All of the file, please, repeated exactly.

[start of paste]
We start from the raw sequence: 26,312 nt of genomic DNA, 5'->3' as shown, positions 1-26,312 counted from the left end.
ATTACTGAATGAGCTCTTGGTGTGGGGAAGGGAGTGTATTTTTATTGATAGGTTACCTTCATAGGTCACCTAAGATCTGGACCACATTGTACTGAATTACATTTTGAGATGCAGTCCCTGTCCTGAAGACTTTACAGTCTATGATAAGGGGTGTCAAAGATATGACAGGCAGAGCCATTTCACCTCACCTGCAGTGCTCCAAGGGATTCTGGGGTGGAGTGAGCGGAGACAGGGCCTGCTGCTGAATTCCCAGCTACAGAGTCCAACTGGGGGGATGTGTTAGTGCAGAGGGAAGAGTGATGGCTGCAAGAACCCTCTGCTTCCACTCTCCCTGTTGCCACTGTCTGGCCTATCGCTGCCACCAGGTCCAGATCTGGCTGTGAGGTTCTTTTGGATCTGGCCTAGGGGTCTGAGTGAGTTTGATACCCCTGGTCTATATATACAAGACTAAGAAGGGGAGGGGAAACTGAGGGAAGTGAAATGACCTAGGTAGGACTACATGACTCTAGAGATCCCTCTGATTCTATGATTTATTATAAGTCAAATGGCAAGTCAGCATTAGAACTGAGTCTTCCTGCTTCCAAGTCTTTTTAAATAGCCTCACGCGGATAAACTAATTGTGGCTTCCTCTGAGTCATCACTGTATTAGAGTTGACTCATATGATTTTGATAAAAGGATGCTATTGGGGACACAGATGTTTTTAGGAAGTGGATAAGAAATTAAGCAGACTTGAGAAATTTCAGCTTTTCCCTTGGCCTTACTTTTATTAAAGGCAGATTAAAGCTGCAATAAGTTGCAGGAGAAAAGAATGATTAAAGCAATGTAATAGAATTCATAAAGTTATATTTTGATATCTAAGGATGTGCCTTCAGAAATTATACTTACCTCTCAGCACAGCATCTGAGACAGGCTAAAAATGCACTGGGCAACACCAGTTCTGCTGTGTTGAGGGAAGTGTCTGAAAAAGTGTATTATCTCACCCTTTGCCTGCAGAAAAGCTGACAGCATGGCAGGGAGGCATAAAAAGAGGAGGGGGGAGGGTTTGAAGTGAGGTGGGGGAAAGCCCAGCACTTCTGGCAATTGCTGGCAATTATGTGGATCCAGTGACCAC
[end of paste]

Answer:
We start from the raw sequence: 26,312 nt of genomic DNA, 5'->3' as shown, positions 1-26,312 counted from the left end.
ATTACTGAATGAGCTCTTGGTGTGGGGAAGGGAGTGTATTTTTATTGATAGGTTACCTTCATAGGTCACCTAAGATCTGGACCACATTGTACTGAATTACATTTTGAGATGCAGTCCCTGTCCTGAAGACTTTACAGTCTATGATAAGGGGTGTCAAAGATATGACAGGCAGAGCCATTTCACCTCACCTGCAGTGCTCCAAGGGATTCTGGGGTGGAGTGAGCGGAGACAGGGCCTGCTGCTGAATTCCCAGCTACAGAGTCCAACTGGGGGGATGTGTTAGTGCAGAGGGAAGAGTGATGGCTGCAAGAACCCTCTGCTTCCACTCTCCCTGTTGCCACTGTCTGGCCTATCGCTGCCACCAGGTCCAGATCTGGCTGTGAGGTTCTTTTGGATCTGGCCTAGGGGTCTGAGTGAGTTTGATACCCCTGGTCTATATATACAAGACTAAGAAGGGGAGGGGAAACTGAGGGAAGTGAAATGACCTAGGTAGGACTACATGACTCTAGAGATCCCTCTGATTCTATGATTTATTATAAGTCAAATGGCAAGTCAGCATTAGAACTGAGTCTTCCTGCTTCCAAGTCTTTTTAAATAGCCTCACGCGGATAAACTAATTGTGGCTTCCTCTGAGTCATCACTGTATTAGAGTTGACTCATATGATTTTGATAAAAGGATGCTATTGGGGACACAGATGTTTTTAGGAAGTGGATAAGAAATTAAGCAGACTTGAGAAATTTCAGCTTTTCCCTTGGCCTTACTTTTATTAAAGGCAGATTAAAGCTGCAATAAGTTGCAGGAGAAAAGAATGATTAAAGCAATGTAATAGAATTCATAAAGTTATATTTTGATATCTAAGGATGTGCCTTCAGAAATTATACTTACCTCTCAGCACAGCATCTGAGACAGGCTAAAAATGCACTGGGCAACACCAGTTCTGCTGTGTTGAGGGAAGTGTCTGAAAAAGTGTATTATCTCACCCTTTGCCTGCAGAAAAGCTGACAGCATGGCAGGGAGGCATAAAAAGAGGAGGGGGGAGGGTTTGAAGTGAGGTGGGGGAAAGCCCAGCACTTCTGGCAATTGCTGGCAATTATGTGGATCCAGTGACCAC